In 2017, the Partnership for Safe Medicines hired former FBI Director Louis Freeh’s consulting firm to prepare a report on how drug-importation proposals would affect law enforcement’s ability to protect public health. The nonprofit paid Freeh’s firm at least $322,000 that year, records show. Freeh’s 47-page report concluded that the plans would open “a new, unregulated pipeline into the United States” and could “create opportunities for criminal organizations to profit.” It cited a handful of case studies in which online pharmacies, such as CanadaDrugs.com, sold misbranded drugs into the U.S.

But none of the state drug-importation plans that are being proposed or developed in the U.S. seek to allow imports from unregulated online pharmacies. Any pipelines the plans might open would indeed be regulated—in both Canada and the U.S.


“The safety arguments are, quite frankly, ridiculous,” said Michael Law, an associate professor in the school of population and public health at the University of British Columbia. “People aren't dying in the streets of Canada from unsafe medications.”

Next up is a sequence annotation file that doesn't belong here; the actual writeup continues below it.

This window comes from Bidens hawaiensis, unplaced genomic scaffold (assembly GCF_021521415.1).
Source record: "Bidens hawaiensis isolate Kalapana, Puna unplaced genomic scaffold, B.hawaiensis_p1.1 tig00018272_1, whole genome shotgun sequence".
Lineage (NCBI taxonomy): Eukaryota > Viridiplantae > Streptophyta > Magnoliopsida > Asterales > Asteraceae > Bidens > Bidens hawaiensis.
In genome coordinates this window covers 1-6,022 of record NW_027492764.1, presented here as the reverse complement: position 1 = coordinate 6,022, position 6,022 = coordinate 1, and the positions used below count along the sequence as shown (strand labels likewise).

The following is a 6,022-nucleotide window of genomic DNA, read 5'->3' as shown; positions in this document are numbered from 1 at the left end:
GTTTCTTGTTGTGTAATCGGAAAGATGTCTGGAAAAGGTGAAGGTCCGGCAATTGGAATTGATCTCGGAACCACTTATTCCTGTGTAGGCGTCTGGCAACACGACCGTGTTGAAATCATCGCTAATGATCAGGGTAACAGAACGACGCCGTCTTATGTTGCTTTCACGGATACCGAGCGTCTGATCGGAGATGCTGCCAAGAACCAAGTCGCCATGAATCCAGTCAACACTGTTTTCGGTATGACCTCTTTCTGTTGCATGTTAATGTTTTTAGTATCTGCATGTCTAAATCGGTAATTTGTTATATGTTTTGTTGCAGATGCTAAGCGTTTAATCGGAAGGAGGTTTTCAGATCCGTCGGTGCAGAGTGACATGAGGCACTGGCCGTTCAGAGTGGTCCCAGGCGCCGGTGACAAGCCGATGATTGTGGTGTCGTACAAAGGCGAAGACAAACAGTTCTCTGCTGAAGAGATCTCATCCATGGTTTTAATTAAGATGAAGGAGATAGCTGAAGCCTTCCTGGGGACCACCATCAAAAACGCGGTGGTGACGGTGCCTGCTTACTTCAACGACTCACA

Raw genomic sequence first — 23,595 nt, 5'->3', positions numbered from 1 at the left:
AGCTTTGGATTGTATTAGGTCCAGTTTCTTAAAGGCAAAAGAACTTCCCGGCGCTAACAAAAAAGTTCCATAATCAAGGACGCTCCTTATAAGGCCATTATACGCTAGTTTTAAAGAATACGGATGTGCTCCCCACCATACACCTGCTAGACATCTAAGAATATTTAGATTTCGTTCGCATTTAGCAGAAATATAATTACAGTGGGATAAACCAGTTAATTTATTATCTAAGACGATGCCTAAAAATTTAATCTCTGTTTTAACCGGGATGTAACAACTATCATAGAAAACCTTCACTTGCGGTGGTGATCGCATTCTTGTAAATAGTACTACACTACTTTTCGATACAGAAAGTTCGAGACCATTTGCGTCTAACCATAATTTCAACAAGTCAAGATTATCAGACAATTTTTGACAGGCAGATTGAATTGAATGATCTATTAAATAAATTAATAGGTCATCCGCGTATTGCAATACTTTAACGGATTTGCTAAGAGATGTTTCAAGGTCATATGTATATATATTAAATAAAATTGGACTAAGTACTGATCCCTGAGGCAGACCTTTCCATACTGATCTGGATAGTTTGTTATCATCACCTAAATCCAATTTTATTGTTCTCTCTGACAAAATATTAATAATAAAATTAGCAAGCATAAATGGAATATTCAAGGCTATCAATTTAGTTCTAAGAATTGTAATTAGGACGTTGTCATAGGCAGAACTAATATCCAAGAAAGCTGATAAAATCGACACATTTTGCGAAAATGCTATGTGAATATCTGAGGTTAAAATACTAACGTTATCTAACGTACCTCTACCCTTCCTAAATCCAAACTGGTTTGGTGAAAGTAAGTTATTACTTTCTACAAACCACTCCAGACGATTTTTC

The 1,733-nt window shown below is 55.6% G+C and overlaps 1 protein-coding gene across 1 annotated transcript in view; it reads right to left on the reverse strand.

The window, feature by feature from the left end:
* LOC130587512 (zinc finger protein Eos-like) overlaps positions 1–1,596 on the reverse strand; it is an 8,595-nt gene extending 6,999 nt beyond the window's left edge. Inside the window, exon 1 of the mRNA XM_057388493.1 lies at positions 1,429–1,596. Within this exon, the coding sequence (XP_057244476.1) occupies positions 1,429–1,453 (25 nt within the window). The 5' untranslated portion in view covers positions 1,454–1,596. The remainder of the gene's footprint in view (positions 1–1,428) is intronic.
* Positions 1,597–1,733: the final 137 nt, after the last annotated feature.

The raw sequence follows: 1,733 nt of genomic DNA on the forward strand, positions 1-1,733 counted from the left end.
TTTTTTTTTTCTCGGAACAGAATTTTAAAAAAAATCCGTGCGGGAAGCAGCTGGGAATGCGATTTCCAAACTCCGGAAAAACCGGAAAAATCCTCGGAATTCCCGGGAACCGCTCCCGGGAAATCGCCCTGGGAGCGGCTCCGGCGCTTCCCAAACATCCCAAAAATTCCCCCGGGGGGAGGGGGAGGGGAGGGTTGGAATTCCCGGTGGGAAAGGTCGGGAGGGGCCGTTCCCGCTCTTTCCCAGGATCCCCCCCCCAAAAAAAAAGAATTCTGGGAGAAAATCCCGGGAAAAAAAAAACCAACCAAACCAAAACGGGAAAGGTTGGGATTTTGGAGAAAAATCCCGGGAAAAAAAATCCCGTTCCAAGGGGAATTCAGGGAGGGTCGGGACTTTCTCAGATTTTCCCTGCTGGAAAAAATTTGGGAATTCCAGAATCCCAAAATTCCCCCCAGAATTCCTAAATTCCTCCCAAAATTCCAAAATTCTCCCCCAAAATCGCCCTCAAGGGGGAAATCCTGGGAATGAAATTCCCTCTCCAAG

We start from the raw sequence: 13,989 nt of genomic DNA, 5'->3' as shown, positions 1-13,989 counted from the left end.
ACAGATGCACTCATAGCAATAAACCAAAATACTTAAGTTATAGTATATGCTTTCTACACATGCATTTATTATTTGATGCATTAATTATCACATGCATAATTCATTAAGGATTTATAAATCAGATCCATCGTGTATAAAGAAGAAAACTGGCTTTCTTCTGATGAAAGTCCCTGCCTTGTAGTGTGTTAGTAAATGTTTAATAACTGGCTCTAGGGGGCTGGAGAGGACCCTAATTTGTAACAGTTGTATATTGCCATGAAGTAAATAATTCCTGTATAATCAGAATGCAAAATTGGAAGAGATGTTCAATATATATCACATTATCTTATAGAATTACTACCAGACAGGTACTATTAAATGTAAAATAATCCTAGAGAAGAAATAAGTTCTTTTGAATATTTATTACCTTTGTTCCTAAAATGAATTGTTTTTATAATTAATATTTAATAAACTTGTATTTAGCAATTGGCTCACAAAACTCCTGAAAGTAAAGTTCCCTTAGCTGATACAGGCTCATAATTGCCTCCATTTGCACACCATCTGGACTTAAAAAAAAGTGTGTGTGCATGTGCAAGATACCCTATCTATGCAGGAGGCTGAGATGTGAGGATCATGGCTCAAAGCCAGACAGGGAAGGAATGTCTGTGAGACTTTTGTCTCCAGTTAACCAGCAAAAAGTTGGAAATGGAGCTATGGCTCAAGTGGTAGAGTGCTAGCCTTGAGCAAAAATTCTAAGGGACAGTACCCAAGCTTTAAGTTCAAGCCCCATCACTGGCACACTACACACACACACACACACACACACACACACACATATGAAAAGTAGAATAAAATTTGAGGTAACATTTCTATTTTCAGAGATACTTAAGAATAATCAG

Freeh and two other executives at his consulting firm, Freeh Group International Solutions LLC, didn’t respond to a half-dozen emails and phone messages seeking comment.

Freeh’s report became a foundational text for opponents of importation, who have cited it scores of times in op-eds, testimony and television ads. Consider this sequence: Freeh released the report in June 2017. That same month, the National Sheriffs’ Association issued a resolution that criticized drug-importation proposals. It said the plans would open the U.S. drug supply to counterfeit medicines, and it provided a single citation to back that claim—the Freeh report.